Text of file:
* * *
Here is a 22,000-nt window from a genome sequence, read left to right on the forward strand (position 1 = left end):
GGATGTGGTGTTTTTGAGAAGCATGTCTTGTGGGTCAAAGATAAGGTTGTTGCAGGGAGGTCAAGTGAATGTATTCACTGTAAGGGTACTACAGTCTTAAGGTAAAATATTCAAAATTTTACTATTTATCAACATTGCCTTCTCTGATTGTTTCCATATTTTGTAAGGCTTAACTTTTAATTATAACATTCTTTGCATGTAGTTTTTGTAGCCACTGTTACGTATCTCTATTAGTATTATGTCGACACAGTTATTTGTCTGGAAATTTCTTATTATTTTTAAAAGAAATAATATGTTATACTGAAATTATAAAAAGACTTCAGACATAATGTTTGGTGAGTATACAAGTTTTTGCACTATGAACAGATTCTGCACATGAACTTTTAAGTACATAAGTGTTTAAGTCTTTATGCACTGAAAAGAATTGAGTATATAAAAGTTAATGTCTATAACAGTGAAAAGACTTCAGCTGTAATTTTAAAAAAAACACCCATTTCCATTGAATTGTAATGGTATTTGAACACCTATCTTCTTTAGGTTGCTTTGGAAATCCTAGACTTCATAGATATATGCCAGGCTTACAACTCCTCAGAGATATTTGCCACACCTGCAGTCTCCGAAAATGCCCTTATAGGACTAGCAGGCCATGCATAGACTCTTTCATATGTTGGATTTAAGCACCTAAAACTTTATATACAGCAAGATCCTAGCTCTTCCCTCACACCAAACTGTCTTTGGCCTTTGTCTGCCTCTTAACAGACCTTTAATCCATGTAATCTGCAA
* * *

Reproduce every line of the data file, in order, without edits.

Here is a 22,000-nt window from a genome sequence, read left to right on the forward strand (position 1 = left end):
GGATGTGGTGTTTTTGAGAAGCATGTCTTGTGGGTCAAAGATAAGGTTGTTGCAGGGAGGTCAAGTGAATGTATTCACTGTAAGGGTACTACAGTCTTAAGGTAAAATATTCAAAATTTTACTATTTATCAACATTGCCTTCTCTGATTGTTTCCATATTTTGTAAGGCTTAACTTTTAATTATAACATTCTTTGCATGTAGTTTTTGTAGCCACTGTTACGTATCTCTATTAGTATTATGTCGACACAGTTATTTGTCTGGAAATTTCTTATTATTTTTAAAAGAAATAATATGTTATACTGAAATTATAAAAAGACTTCAGACATAATGTTTGGTGAGTATACAAGTTTTTGCACTATGAACAGATTCTGCACATGAACTTTTAAGTACATAAGTGTTTAAGTCTTTATGCACTGAAAAGAATTGAGTATATAAAAGTTAATGTCTATAACAGTGAAAAGACTTCAGCTGTAATTTTAAAAAAAACACCCATTTCCATTGAATTGTAATGGTATTTGAACACCTATCTTCTTTAGGTTGCTTTGGAAATCCTAGACTTCATAGATATATGCCAGGCTTACAACTCCTCAGAGATATTTGCCACACCTGCAGTCTCCGAAAATGCCCTTATAGGACTAGCAGGCCATGCATAGACTCTTTCATATGTTGGATTTAAGCACCTAAAACTTTATATACAGCAAGATCCTAGCTCTTCCCTCACACCAAACTGTCTTTGGCCTTTGTCTGCCTCTTAACAGACCTTTAATCCATGTAATCTGCAA